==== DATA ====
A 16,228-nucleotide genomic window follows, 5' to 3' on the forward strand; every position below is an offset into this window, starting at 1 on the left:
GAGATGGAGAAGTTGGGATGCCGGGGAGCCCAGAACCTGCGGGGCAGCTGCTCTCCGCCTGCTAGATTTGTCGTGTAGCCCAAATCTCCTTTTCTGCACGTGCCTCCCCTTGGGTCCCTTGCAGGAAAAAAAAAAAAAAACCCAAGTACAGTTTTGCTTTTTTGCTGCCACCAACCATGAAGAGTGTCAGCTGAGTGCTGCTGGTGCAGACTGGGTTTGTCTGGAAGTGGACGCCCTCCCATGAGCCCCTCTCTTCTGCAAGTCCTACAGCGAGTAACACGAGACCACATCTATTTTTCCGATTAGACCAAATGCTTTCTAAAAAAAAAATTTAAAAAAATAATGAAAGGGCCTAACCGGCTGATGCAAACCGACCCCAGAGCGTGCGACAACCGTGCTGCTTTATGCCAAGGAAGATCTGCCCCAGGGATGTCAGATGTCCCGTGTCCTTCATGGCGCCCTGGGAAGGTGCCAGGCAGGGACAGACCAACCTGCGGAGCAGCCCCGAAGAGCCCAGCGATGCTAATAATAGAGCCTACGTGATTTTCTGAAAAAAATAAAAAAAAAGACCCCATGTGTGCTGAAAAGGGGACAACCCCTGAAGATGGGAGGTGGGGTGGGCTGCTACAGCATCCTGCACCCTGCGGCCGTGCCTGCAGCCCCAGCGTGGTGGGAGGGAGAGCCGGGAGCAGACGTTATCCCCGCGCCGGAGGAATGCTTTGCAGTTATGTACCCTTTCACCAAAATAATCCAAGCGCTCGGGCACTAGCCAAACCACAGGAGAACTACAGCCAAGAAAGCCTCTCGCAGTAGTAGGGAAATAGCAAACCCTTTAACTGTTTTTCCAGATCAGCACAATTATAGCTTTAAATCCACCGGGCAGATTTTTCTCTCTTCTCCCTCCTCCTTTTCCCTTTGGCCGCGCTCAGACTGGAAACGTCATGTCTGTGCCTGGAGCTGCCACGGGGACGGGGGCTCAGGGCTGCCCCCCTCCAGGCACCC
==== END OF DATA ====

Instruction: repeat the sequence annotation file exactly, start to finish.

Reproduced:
A 16,228-nucleotide genomic window follows, 5' to 3' on the forward strand; every position below is an offset into this window, starting at 1 on the left:
GAGATGGAGAAGTTGGGATGCCGGGGAGCCCAGAACCTGCGGGGCAGCTGCTCTCCGCCTGCTAGATTTGTCGTGTAGCCCAAATCTCCTTTTCTGCACGTGCCTCCCCTTGGGTCCCTTGCAGGAAAAAAAAAAAAAAACCCAAGTACAGTTTTGCTTTTTTGCTGCCACCAACCATGAAGAGTGTCAGCTGAGTGCTGCTGGTGCAGACTGGGTTTGTCTGGAAGTGGACGCCCTCCCATGAGCCCCTCTCTTCTGCAAGTCCTACAGCGAGTAACACGAGACCACATCTATTTTTCCGATTAGACCAAATGCTTTCTAAAAAAAAAATTTAAAAAAATAATGAAAGGGCCTAACCGGCTGATGCAAACCGACCCCAGAGCGTGCGACAACCGTGCTGCTTTATGCCAAGGAAGATCTGCCCCAGGGATGTCAGATGTCCCGTGTCCTTCATGGCGCCCTGGGAAGGTGCCAGGCAGGGACAGACCAACCTGCGGAGCAGCCCCGAAGAGCCCAGCGATGCTAATAATAGAGCCTACGTGATTTTCTGAAAAAAATAAAAAAAAAGACCCCATGTGTGCTGAAAAGGGGACAACCCCTGAAGATGGGAGGTGGGGTGGGCTGCTACAGCATCCTGCACCCTGCGGCCGTGCCTGCAGCCCCAGCGTGGTGGGAGGGAGAGCCGGGAGCAGACGTTATCCCCGCGCCGGAGGAATGCTTTGCAGTTATGTACCCTTTCACCAAAATAATCCAAGCGCTCGGGCACTAGCCAAACCACAGGAGAACTACAGCCAAGAAAGCCTCTCGCAGTAGTAGGGAAATAGCAAACCCTTTAACTGTTTTTCCAGATCAGCACAATTATAGCTTTAAATCCACCGGGCAGATTTTTCTCTCTTCTCCCTCCTCCTTTTCCCTTTGGCCGCGCTCAGACTGGAAACGTCATGTCTGTGCCTGGAGCTGCCACGGGGACGGGGGCTCAGGGCTGCCCCCCTCCAGGCACCC